IVOA KDD-IG: A user guide for Data Mining in Astronomy

6: Present and future directions

The combination of an abundance of available data mining algorithms, advancing technology, large amounts of new astronomical data continuously opening up new regions of parameter space, and the consequent large number of newly addressable science questions, means that several interesting new directions for data mining in astronomy are opening up in the near-term future.

Several reviews also discuss future directions, including the topics below in more detail, e.g., Ball & Brunner (2010), Borne (2009), or Pesenson et al. (2010), all linked in section 8 of the guide. This section aims to be fairly generic, not a detailed literature review, so long lists of links and references are avoided.

This section assumes some basic knowledge of both astronomy and data mining, so for astronomers, reading the earlier sections first is likely useful, if one does not have this knowledge. We also assume a basic knowledge of computing, e.g., what a CPU is. It is also inevitable that material in different sections will overlap, and to make each section self-contained would considerably lengthen them, so we do not attempt this.


Although the interaction of astronomy and statistics has a history going back centuries, because the large number of objects that are observable makes it an intrinsically statistical subject, the modern incarnation of astrostatistics is necessitated not only by the large number of objects, but in bringing the necessary sophistication to deal appropriately with data that are both large, high dimensional, and subject to numerous real-world issues.

There has also been a long running debate in statistics between the frequentist and Bayesian approaches. Until the advent of fast and cheap computing, the Bayesian approach has been somewhat limited by the computation time to evaluate the integrals. But now that constraint has gone away, and through packages such as in the widely used R language, Bayesian analyses are more straightforward to perform. The frequentist vs. Bayesian debate has now largely gone away, and the general consensus is that one should use whatever approach is more appropriate.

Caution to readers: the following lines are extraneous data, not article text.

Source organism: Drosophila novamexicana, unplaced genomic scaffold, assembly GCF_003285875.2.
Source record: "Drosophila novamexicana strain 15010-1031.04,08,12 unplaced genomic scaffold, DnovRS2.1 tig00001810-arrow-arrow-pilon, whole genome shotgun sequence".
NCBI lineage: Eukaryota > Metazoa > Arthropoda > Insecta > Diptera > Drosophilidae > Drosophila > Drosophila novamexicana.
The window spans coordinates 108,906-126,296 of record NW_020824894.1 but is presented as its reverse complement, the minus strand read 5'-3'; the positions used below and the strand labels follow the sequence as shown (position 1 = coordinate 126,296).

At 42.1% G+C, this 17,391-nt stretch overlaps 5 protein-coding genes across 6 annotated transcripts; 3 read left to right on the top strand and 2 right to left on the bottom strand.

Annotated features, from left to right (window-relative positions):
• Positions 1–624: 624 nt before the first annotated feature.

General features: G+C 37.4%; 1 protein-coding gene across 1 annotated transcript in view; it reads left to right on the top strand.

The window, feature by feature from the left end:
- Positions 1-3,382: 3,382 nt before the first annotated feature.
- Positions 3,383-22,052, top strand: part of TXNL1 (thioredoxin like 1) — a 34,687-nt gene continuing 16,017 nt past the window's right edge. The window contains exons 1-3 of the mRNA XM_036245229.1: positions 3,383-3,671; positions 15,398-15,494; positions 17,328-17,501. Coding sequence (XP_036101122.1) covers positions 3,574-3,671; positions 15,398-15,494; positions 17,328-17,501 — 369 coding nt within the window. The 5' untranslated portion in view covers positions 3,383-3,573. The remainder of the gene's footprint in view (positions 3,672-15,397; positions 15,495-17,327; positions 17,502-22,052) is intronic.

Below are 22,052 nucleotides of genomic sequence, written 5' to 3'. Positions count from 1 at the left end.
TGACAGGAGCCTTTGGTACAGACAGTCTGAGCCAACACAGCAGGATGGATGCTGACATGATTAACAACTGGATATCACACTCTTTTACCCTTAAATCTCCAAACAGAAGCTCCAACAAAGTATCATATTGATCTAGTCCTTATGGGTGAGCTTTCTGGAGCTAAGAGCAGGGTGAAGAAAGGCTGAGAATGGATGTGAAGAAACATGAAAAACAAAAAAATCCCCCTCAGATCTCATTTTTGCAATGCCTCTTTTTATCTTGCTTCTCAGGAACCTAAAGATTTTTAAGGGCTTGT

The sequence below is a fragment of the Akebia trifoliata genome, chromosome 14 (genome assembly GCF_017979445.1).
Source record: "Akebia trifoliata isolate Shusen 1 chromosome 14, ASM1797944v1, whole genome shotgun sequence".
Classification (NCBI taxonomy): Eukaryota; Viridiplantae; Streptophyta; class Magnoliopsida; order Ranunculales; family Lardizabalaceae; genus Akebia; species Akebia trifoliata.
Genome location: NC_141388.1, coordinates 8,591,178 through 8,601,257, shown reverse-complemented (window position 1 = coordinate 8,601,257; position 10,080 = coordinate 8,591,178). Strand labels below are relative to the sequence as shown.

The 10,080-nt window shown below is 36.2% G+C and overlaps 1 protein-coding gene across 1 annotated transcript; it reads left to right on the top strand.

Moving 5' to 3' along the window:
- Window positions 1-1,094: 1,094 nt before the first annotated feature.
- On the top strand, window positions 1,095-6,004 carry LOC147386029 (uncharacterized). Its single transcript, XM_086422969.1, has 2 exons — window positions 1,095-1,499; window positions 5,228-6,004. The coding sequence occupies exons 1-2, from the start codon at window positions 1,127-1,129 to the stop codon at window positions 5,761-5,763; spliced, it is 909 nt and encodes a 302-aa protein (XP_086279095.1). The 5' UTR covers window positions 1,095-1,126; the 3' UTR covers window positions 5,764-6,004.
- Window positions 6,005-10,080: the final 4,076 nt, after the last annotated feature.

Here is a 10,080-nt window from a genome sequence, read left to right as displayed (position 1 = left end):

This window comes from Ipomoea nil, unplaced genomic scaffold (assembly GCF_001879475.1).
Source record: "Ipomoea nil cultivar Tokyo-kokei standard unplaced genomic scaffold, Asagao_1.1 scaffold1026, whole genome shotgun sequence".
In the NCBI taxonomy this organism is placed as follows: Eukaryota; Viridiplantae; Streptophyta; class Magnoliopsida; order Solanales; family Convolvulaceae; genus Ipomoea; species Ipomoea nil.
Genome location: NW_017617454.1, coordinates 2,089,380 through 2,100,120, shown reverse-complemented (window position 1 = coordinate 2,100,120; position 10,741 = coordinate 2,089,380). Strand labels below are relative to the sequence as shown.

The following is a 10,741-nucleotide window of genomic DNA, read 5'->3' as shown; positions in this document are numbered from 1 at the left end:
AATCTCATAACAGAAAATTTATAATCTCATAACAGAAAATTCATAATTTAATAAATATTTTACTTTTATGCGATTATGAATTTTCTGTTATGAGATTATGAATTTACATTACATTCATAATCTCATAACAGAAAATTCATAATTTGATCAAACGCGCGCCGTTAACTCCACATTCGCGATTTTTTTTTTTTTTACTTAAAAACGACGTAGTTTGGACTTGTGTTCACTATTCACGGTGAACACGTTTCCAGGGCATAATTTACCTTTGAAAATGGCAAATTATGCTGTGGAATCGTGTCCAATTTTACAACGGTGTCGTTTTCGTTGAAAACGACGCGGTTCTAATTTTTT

The Bayesian approach has many advantages, because one can rigorously incorporate prior knowledge. Indeed, some analyses are bringing astronomy results that were thought to be reasonably well established back into question. But there are also disadvantages, one obvious on being that the results are strongly dependent on the prior that is put in.

Some issues that astronomy data are subject to are:

  • Large, complex, increasingly high-dimensional, time domain
  • Missing data: non-observation or non-detection
  • Heteroscedastic, non-Gaussian, underestimated errors
  • Outliers, artifacts, false detections, systematic effects
  • Correlated inputs

It is beyond the scope of this guide to discuss astrostatistics in more detail than this. The author is not aware of an equivalent 'statistics in astronomy' guide to this one, but simple web searches, or the links in section 8, will reveal starting points. The Cosmology and Machine Learning Uninstitute is somewhat similar to this guide, and has many links to the statistical cosmology and other literature, which has a strong Bayesian emphasis (because we only observe one universe).

It is likely to continue to be the case that many of the truly novel projects done in astronomy (and in other sciences) will result from cross-disciplinary collaboration. Either with statisticians, or computer scientists (or others), the subjects of astrostatistics and the like will continue to thrive and grow. Of particular note is that statisticians like astronomy data: they are abundant, contain lots of interesting and complex information that challenges the boundaries of their subject, and are also worthless (i.e., they do not have large commercial value, and are generally freely accessible). But most good science will still need the guidance of astronomers to ask the right questions, and know when results make sense.

Cloud Computing

The idea of storage, processing, and distribution of data as an available resource akin to other utilities such as electricity or water is an attractive one for astronomers, and their institutions. If one can delegate the routine maintenance of hardware, backup of data, and so on, to a professional centre, then, money, physical space, and time are freed up for improved research. One could, in principle, work from anywhere that has a computer screen, and Internet access.